The last installment in the screen version of Suzanne Collins’ “Hunger Games” trilogy pretty much writes its own epitaph, summing up the quality of the series as a whole in the very last words spoken by heroine Katniss Everdeen to a newly-born infant representing the return of peace and freedom to Panem: “It gets a little tedious after all those years,” she says, “but there are worse games to play.” She’s right: “Mockingjay—Part 2,” while more energetic than its rather dull immediate predecessor, doesn’t measure up to the initial two pictures in the quartet. And while devoted fans will appreciate having Collins’ books adapted so faithfully, newcomers should be warned that the final episode makes to concessions whatever to viewers unacquainted with the previous ones. It just picks up where “Part 1” left off, offering no recapitulation of any consequence about earlier events. The gate through which one passes to Panem might well read “Fend for yourself.”
That said, after a slow start “Mockingjay 2” kicks into high gear and, though Francis Lawrence’s direction is never of more than journeyman quality, works reasonably well as a pure adrenaline-soaked action movie about rebels assaulting the fortress of a corrupt government, even tossing in a curve at the end to add a dose of cynicism about politics in general to the mix. The narrative opens with Katniss having an unhappy reunion with her former games companion—and obvious soul-mate—Peeta (Josh Hutcherson), who’s been brainwashed by the Machiavellian minions of evil President Snow (Donald Sutherland) into hating her. She recovers from the experience determined to join the assault that rebel leader Coin (Julianne Moore) and manipulative gamesmaster Plutarch Heavensbee (the late Philip Seymour Hoffman, again resuscitated through cinema magic) have planned on Snow’s tightly-defended Capitol, their purpose to end his rule once and for all.
But Katniss finds herself assigned to a squad—including her childhood sweetheart Gale (Liam Hemsworth) and her old comrade-in-arms Finnick (Sam Claflin)—that’s intended to serve more a PR than a military function. Of course Katniss will have none of that, and after her crew is diminished in a oily trap set by Snow that’s the first of the film’s big set-pieces, she takes over the reins of the operation and pushes the survivors toward their final goal. A second major fracas, this time with a horde of mutant creatures in a subterranean tunnel, reduces her troops even more, but still she pushes on, until she comes face-to-face with the villainous Snow, though not until after she’s lost some of those closest to her. She’ll then have to make a decision about the nature of Panem’s future leadership (as well as a choice between Peeta and Gale) that in a way takes the story full circle, as she reemerges not only as the champion of freedom over tyranny—but as an archer nonpareil and a girl of simple, homespun tastes. The conclusion will be satisfying for those who have been following the series devoutly, though quite honestly one that comes as a bit of a letdown after all the hullabaloo that’s led up to it.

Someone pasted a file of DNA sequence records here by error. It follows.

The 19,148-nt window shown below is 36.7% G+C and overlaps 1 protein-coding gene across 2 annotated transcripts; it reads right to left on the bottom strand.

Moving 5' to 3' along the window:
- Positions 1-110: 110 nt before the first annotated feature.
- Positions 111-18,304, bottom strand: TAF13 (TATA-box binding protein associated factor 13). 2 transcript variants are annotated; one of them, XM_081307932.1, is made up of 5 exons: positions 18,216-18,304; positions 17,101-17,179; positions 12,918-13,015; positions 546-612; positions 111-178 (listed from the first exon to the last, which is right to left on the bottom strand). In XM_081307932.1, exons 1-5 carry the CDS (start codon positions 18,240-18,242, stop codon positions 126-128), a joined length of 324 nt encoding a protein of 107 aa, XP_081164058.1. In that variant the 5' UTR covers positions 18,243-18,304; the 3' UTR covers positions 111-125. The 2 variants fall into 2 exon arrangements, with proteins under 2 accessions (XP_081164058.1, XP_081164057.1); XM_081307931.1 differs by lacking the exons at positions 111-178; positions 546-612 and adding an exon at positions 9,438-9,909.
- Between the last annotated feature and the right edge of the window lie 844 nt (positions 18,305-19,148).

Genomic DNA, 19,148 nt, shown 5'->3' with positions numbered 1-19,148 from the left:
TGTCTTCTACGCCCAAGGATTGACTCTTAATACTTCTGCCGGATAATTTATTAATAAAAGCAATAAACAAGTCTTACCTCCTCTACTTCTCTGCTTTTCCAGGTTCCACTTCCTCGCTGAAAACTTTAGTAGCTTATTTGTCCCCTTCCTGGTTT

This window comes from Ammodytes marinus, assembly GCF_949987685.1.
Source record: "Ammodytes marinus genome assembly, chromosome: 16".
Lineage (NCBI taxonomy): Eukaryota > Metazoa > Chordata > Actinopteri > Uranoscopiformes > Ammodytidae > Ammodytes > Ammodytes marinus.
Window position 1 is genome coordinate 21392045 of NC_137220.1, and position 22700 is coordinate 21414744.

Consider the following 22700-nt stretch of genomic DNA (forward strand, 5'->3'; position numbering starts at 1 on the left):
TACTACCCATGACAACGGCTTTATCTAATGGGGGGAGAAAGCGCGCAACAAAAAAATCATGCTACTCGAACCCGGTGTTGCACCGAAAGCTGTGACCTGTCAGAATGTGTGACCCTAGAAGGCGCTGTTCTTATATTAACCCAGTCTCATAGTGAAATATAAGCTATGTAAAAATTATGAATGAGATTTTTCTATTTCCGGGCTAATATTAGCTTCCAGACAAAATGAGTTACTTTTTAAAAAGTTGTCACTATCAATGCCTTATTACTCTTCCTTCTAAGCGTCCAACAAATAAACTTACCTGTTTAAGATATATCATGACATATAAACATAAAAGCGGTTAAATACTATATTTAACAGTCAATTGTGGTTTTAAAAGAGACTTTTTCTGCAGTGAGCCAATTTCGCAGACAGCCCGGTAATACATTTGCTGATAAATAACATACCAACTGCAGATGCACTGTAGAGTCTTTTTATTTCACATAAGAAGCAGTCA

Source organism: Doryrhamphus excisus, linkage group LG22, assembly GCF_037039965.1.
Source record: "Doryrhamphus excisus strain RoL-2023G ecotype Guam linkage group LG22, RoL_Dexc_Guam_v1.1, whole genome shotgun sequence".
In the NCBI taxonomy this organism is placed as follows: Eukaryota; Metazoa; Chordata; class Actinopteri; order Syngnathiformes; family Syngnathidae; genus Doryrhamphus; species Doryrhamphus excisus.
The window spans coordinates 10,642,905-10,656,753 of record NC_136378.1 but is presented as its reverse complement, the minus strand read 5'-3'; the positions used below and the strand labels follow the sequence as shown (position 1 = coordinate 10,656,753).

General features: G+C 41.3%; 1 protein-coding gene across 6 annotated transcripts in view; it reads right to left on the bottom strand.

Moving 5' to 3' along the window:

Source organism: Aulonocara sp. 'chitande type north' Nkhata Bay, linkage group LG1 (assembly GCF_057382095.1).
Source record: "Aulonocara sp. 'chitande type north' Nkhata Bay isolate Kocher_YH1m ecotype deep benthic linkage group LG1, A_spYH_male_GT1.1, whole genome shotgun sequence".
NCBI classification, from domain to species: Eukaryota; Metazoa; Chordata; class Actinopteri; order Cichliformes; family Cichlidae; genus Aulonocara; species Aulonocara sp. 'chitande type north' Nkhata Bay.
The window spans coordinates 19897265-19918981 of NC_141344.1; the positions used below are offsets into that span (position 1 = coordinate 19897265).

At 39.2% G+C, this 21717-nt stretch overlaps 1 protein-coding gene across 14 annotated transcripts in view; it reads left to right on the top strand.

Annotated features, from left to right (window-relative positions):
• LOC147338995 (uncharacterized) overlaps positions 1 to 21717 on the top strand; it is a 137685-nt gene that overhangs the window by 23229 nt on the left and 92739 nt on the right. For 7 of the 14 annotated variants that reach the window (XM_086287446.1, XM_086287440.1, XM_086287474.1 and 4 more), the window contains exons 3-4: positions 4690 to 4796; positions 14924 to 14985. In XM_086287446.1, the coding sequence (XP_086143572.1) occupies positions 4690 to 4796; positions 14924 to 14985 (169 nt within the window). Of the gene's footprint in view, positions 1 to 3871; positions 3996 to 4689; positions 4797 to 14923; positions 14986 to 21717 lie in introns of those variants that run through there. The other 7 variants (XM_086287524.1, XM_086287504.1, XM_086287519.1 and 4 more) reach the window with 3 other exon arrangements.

But if the narrative of “Mockingjay 2” isn’t particularly imaginative—at least until that final twist, which gives Hoffman the chance to depart the screen with a cheeky smile (Sutherland’s Snow goes out with a malevolent sneer, too)—it does at least end things in a way that should satisfy fans of the series. And of course it’s been lavishly made. Philip Messina’s production design mixes impressive structures—especially in the Capitol (where German locations are further enhanced with GCI additions and the interiors are suitably plush) with more ascetic underground locales for the rebels; and Jo Willems’ cinematography, while frankly unspectacular, is clean and direct. Some of the effects, unfortunately, are less than first-rate: the ocean of oil sent against the heroes in the first set-piece has a distinctly unreal look, and those mutants in the second are a mite blurry. James Newton Howard’s score doesn’t represent his best work, either.
On the other hand, the cast is exemplary, even if the roles aren’t particularly challenging. Among the older performers Hoffman exudes smug confidence as Heavensbee, and Moore icy determination as Coin; and while Sutherland quietly chews the scenery as Snow, with his masterly shark-like grin, Woody Harrelson evinces gruffly avuncular concern as Katniss’ advisor Haymitch, delivering at the close in a moment that, had he still been alive, would probably have gone to Hoffman. On the other hand Stanley Tucci, Elizabeth Banks and Jeffrey Wright are relegated to little more than cameos.
The picture nevertheless belongs to Lawrence, whose career has rightly skyrocketed since she took on Katniss and here brings a measure of gravity to the heroine that’s entirely in keeping with the darkness of Collins’ concluding chapter. Neither Hutcherson nor Hemsworth, unhappily, match her; both come across as callow in her shadow. But that’s the nature of superstardom. Claflin manages greater energy as Finnick, but it’s vibrancy of a comic-book kind, while the rest of the cast do their jobs adequately but without a great deal of distinction.
“The Hunger Games” has progressed a mite oddly, with a solid first installment, a better second one, and then a conclusion that, especially when hampered by the decision to split it in two, has proven something of a disappointment. “Mockingjay 2” is preferable to its immediate predecessor, but apart from Lawrence and a few grace notes provided by the older supporting players, it ends the series on a rather tepid note.